Going To Sleep At 10 PM Every Night Can Reduce Risk Of Heart Disease

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The circadian rhythm, also known as the biological clock, plays a crucial role in our body’s functioning. When people don’t get regular sleep or have erratic sleeping patterns, it can disrupt the body’s rhythm. This can lead to people feeling tired and not being able to perform optimally.

Over the years, various studies have tried to understand the circadian rhythm’s role on our health, and the latest one from the University of Exeter, United Kingdom has some interesting findings.

In a paper published in the European Heart Journal, researchers have revealed that getting regular sleep between 10 pm and 11 pm can decrease the risk of heart diseases.

Researchers analysed the sleeping habits of over 88,000 adults, aged between 43 and 74 in Britain. Participants in the study wore trackers on their wrists for over a week and self-reported their sleeping habits along with their general lifestyles.

Using the data acquired from the participants, researchers compared it with national health records in the past five years for cases relating to heart diseases, such as heart failure, cardiac arrest, heart attacks, and more.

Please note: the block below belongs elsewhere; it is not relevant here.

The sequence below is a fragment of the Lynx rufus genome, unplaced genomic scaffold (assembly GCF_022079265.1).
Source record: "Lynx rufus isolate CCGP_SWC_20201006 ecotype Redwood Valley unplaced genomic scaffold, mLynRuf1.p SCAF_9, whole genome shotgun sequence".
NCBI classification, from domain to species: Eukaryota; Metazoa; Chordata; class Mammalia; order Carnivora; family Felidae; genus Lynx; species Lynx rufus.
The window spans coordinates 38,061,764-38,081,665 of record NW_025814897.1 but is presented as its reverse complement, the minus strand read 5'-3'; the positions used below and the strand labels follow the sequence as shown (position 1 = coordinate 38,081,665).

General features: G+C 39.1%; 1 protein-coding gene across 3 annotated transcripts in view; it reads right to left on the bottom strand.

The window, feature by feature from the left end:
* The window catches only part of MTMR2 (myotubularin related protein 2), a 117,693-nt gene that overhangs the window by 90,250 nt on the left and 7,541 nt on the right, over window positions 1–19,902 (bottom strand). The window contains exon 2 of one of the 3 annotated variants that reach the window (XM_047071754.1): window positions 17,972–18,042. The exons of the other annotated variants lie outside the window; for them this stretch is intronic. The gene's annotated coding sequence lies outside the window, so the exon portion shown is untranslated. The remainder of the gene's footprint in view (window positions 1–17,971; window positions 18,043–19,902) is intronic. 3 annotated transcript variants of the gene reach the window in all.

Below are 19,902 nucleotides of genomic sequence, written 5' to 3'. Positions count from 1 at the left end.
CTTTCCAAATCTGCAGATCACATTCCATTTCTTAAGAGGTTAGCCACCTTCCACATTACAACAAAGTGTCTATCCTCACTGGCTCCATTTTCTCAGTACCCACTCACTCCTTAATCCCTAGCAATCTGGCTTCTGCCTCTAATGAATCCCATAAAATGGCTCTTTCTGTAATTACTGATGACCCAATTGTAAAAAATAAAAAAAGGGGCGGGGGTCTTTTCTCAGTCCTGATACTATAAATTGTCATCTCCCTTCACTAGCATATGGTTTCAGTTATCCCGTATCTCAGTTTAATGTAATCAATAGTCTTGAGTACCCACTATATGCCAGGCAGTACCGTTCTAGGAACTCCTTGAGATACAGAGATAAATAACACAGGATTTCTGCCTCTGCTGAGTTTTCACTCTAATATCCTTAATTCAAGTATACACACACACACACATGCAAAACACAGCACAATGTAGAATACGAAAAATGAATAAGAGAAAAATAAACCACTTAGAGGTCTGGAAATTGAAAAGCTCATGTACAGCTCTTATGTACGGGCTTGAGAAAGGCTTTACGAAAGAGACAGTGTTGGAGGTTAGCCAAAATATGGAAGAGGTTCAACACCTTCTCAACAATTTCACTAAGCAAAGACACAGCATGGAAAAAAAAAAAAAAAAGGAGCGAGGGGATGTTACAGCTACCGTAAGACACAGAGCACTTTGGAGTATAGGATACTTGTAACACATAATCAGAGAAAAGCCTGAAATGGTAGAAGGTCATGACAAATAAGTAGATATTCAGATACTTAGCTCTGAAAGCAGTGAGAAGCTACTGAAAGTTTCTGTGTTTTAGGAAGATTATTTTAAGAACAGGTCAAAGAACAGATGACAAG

They found that people who slept as early as 10 PM were less likely to see the morning light, thereby reducing the risk of disrupting their internal biological clocks.

The findings are broadly in line with previous studies from recent years. In 2019, a study showed a credible link between increased risk of heart disease and limited hours of sleep each day. While another study, published in 2020, revealed that erratic and irregular sleep patterns could increase the risk of developing heart disease.

A senior cardiac nurse at the British Heart Foundation, Regina Giblin told the BBC that this large study suggests that going to sleep between 10 and 11 PM could be the sweet spot for most people to keep their heart healthy long-term.

“However, it’s important to remember that this study can only show an association and can’t prove cause and effect. More research is needed into sleep timing and duration as a risk factor for heart and circulatory diseases,” she added.

Cover Image: Shutterstock

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